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In 2018, The Possible — a digital magazine exploring the changing nature of buildings and cities — asked the question: “Every day, millions of people around the world go to one place: the office. Why?” Fast forward to 2020’s Covid-19 lockdowns which forced everybody to work from home and the answer to that question is just a bit clearer.

Much of the dialogue recently has been about how working from home eliminates generational differences and mitigates office politics. No traffic jams put workers at their desks sooner and promote productivity. On the flip side, some argue that there is less accountability, erosion of brand culture and a loss of creativity and innovation.

An emerging phenomenon that appears to offer the best of both worlds has been the rise and rise of the shared office space (coworking). Coworking is far more than a place where just entrepreneurs work together. Typically, coworking spaces include several companies, self-employed people and remote workers who come to the same building but are otherwise not connected in any way.

If everybody was happier working from home, why are shared spaces so popular? The answer, it seems, has to do with our need for experiences.

Dr Thomas Gilovich, Professor of Psychology, Cornell University, concluded after a 20-year study that our experiences are a more significant part of ourselves than our material goods. “You can really like your material stuff. You can even think that part of your identity is connected to those things, but nonetheless, they remain separate from you. In contrast, your experiences really are part of you. We are the sum total of our experiences.”

The ‘office’, with all its pros and cons (and variety of people), is an experience.

Blake Morgan, CMO Network and Customer Experience Futurist, author and keynote speaker, puts it another way. “No ownership, no problem. The focus on experiences is closely related to the growth of the sharing and experience economy. Why pay for a taxi when you can meet someone new riding in an Uber? Why climb the corporate ladder for a corner office when you can be a freelancer and have the freedom to work from anywhere in the world?”

Shared spaces do experiences very well. The Crate, for example, offers massage chairs, modern and exciting decor, espresso coffee, social drinks every Thursday (where there are always new faces), concierge services, networking and lolly jars to name just a few. We want to experience amazing spaces, and shared office spaces do it better than anybody else.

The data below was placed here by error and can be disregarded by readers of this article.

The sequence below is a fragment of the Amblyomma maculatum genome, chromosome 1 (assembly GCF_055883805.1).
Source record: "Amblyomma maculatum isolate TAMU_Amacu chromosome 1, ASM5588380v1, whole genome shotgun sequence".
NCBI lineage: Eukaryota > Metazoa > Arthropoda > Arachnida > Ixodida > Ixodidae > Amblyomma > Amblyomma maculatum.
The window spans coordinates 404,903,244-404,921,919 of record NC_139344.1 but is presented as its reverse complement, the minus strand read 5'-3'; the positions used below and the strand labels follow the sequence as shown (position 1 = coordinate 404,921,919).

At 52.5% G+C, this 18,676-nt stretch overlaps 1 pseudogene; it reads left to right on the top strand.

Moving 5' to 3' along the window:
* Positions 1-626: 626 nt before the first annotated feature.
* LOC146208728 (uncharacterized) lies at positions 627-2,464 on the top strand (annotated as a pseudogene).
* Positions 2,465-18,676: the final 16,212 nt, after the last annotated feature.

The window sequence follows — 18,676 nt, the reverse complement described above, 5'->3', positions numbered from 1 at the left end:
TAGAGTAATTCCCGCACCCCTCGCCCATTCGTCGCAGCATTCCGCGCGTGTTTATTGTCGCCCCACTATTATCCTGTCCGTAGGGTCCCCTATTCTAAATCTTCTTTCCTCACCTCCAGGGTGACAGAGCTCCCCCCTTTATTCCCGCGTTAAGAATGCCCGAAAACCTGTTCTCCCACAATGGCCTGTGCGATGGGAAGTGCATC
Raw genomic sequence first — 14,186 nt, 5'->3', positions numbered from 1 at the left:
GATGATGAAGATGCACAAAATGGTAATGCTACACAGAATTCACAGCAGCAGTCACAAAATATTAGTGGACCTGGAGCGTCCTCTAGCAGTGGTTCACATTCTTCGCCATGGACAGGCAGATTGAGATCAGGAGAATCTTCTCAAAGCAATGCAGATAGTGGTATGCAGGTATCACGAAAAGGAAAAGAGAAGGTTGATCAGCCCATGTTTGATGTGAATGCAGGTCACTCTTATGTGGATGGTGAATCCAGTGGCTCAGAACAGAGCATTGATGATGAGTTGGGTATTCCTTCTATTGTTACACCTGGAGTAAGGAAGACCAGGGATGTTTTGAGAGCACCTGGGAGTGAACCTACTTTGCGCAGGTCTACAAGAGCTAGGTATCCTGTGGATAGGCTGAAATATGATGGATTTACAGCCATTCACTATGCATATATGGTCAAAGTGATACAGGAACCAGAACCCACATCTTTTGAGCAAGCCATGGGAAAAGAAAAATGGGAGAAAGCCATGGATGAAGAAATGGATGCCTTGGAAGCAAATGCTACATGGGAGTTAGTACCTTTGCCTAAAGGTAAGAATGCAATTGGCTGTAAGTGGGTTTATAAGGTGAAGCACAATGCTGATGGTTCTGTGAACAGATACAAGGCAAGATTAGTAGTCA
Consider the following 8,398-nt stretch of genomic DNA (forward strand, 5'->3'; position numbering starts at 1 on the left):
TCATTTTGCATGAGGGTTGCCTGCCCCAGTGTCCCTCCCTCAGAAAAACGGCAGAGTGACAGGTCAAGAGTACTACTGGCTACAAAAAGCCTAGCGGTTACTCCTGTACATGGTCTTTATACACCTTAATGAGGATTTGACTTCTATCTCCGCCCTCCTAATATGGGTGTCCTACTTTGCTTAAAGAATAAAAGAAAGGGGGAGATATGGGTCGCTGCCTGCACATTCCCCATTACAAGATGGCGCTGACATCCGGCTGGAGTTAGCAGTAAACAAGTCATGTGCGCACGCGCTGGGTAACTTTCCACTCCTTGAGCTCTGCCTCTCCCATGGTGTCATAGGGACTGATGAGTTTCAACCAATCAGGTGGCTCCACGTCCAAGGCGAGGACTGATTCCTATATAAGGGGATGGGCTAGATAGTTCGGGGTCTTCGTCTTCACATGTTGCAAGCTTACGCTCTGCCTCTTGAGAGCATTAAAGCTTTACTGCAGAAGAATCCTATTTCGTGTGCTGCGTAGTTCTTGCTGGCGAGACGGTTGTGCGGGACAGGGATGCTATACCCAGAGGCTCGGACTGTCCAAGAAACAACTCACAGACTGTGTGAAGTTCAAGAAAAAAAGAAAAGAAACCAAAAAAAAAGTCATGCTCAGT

“Companies that previously had their own offices are discovering coworking in growing numbers,” says Dean Payn, founder of The Crate. “A shared space is an office that offers a great experience to them and their staff, and all the other benefits of working together, with the flexibility to work from home when they feel like it – minus the onerous cost of leases, maintenance and other issues that go with the responsibility for a building.”

Gretchen Spreitzer, Peter Bacevice, and Lyndon Garrett writing in the Harvard Business Review take the concept of coworking being more important than either the home or the office a step further.

“There seems to be something special about coworking spaces. As researchers who have, for years, studied how employees thrive, we were surprised to discover that people who belong to them report levels of thriving that approach an average of 6 on a 7-point scale.

“This is at least a point higher than the average for employees who do their jobs in regular offices, and something so unheard of that we had to look at the data again.”

The researchers say the combination of a well-designed work environment and a well-curated work experience are part of the reason people who cowork demonstrate higher levels of thriving than their traditional office-based counterparts.

“But what matters the most for high levels of thriving is that people who cowork have substantial autonomy and can be themselves at work. Our advice to traditional companies who want to learn from coworking spaces is to give people space and support to be their authentic best selves.”

The outcome of 2020’s Covid-19 lockdown working from home experience, and the questions now being asked about the traditional office, boil down to one single important idea – it’s now about working from home or the office, but the experience that coworking offers which makes all the difference.

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